Review of OH!YA, INC -Part I (Market Positioning)

Since April, 2016, several friends and I have founded the homemade food sharing platform Oh!ya, Inc with the focus on iOS App. We spent five months on the first demo , published in September, 2016 and closed the company at June, 2017. There are many reasons underlying the compony’s closure and I would like to review the whole product and share my experience with you.

This chapter discusses about the marketing target and product positioning of Oh!ya, Inc so as to give you a brief idea about what we were doing.

Product Positioning

Inspired by O2O concept, firstly we tried to make it as “Airbnb on Food”, which means the host (cook) can publish his homemade food on the iOS marketplace and surrounding community, the neighbors can place orders on it. In addition, the host  can invite the customer (foodie) to his home for dinner. Therefore, the product is eventually positioning as a “Homemade food sharing platform”.

Competitor Analysis

The market has already been filled with a number of similar products and services. In the food delivery industry, Doordash, Uber Eats, Yelp Eat24, Grubhub, Postmates are the dominant players. Personally, I expect to see only two to three giants of them left in 5 years, just like Uber and Lift in the car sharing market. In the homemade/neighborhood food sharing market, Josephine, EatWith are the major players and competitors to us.

However, Josephine does not focused on the mobile devices product developement and EatWith is too expensive that most people are just one-time users and do not user it for daily basis.

competitor

Figure 1. Marketing research

Marketing Strategy

Based on the previous research, we finalized the marking strategy and business plan.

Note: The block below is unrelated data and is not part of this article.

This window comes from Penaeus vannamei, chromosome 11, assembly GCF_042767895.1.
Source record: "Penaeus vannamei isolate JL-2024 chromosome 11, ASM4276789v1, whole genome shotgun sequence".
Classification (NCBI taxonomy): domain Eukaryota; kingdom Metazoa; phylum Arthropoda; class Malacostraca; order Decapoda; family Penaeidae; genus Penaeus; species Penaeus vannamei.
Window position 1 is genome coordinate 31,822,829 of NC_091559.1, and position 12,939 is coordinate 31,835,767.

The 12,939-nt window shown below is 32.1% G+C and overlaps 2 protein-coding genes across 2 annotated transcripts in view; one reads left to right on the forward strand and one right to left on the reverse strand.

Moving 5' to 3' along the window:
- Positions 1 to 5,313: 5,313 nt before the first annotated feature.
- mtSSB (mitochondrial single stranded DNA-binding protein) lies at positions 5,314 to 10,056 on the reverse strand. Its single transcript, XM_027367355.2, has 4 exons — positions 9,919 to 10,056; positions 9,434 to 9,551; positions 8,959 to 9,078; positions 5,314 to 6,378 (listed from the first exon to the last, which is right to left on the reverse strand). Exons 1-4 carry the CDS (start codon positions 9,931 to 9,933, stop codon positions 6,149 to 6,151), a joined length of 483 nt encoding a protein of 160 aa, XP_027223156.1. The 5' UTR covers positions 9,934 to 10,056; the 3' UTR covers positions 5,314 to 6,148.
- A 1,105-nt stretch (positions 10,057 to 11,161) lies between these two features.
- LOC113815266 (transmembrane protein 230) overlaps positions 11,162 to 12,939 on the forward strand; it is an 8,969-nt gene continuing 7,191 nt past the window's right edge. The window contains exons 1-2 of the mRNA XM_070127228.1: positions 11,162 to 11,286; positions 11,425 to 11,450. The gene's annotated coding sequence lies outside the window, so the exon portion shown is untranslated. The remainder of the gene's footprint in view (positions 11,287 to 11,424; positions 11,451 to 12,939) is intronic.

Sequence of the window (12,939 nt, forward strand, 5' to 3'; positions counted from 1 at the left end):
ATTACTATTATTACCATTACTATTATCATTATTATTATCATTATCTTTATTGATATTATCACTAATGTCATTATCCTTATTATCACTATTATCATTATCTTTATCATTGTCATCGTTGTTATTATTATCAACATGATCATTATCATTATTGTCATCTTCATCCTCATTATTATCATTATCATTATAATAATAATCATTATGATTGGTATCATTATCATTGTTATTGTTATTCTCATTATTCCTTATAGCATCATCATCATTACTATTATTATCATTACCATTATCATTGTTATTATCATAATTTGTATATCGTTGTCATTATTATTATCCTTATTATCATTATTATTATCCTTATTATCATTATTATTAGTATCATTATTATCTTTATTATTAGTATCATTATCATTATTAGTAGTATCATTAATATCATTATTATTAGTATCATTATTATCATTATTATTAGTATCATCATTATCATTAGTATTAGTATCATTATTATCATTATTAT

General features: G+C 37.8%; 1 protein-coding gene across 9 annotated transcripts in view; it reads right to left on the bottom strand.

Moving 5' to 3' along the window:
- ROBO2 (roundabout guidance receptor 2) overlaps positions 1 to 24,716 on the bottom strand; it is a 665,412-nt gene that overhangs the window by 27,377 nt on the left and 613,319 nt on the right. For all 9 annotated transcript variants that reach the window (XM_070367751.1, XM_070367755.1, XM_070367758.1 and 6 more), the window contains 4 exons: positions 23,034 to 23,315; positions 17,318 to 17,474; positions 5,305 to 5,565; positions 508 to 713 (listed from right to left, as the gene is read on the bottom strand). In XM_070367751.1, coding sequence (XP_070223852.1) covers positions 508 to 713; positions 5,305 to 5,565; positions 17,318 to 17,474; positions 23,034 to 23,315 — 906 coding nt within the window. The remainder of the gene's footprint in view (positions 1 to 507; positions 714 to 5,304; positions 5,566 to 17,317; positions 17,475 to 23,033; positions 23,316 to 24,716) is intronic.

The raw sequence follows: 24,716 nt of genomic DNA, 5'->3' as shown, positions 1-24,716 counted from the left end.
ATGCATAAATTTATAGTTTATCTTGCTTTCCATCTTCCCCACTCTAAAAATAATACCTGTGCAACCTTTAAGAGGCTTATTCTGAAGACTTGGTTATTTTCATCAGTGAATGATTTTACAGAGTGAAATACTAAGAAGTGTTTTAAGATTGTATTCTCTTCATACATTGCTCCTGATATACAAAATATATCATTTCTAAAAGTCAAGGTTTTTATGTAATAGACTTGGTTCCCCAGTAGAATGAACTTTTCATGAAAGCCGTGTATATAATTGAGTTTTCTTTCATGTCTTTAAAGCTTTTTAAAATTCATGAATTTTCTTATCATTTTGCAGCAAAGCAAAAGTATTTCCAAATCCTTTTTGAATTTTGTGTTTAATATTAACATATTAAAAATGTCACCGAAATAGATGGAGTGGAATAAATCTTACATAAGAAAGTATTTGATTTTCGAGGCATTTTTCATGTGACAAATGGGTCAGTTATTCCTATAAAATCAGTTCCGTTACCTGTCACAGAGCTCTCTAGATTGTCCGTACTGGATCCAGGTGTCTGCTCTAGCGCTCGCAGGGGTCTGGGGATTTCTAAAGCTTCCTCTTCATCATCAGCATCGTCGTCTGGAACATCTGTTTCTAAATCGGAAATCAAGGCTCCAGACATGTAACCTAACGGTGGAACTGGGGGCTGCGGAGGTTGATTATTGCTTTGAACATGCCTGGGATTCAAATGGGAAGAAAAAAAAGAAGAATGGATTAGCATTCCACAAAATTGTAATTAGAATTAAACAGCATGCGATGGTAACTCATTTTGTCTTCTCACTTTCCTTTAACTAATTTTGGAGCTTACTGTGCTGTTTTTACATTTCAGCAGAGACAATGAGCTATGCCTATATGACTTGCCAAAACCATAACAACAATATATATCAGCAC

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Figure 2. Marketing plan

The background check is required as the host might invite the foodie to his home. We studied Uber’s business model and finally decide to use the same vendor Checkr for background check, which proved to be a mistake. Neither the redundant background checking nor the rough idea of this home-inviting pattern did not work well. The main reason is cook spends too much time on food preparation and hosting but earns too little. In addition, the security and privacy are still the major concerns from cooks. Therefore, we have change our positioning from in-home hosting to food pickup/delivery.

Build a Team

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Figure 3. Oh!ya team

From left to right:

CJ (CEO), product design and marketing

Hao (Devop, Backend Engineer, Google Engineer), backend/infrastructure

Michael (iOS Developer), iOS development and iOS lead

Allan (Full Stack Engineer, Google Engineer), website/backend

Celine (UI Designer), App/website/post design

Chong (Product Lead, it’s me), iOS/backend and team managment

Technical Stack

Below is the whole stack of the products. If there is any stable 3rd party libraries available for use, we will just use it and never re-create them. For the lean startup, speed is the key.

Backend

Framework: Django Framework 1.9.2

Language: Python 2.7

Database: PostgreSQL

SMTP server: Gmail

Ascychonous Scheduler: Celery Scheduler

DevOps: AWS SQS, AWS S3, AWS Elastic BeanStalk, Heroku

API: Oauth2 Rest API

FrontEnd: JavaScript, jQuery, Twitter Bootstrap

Monitor: New Relic

iOS

Language: Swift 2.0/3.0

Transaction: Stripe API

Network: Alamofire, AlamofireImage

JSON Converter: AlamofireObjectMapper, SwiftyJSON, ObjectMapper

UI layout: SnapKit

UI Control: CYLTabBarController, WHC_PageViewKit

KeyBoard: IQKeyboardManagerSwift

Version Control: Siren

Security: KeychainAccess

Monitor: Fabric

Team Management

Bug tracking: Jira

Document: Confluence

Version Control: Bitbucket

Communication: Slack

 

Thank you so much for your reading! In the next chapter, I will share my experience on the product design and UI/UX design of our apps.

 

 

 

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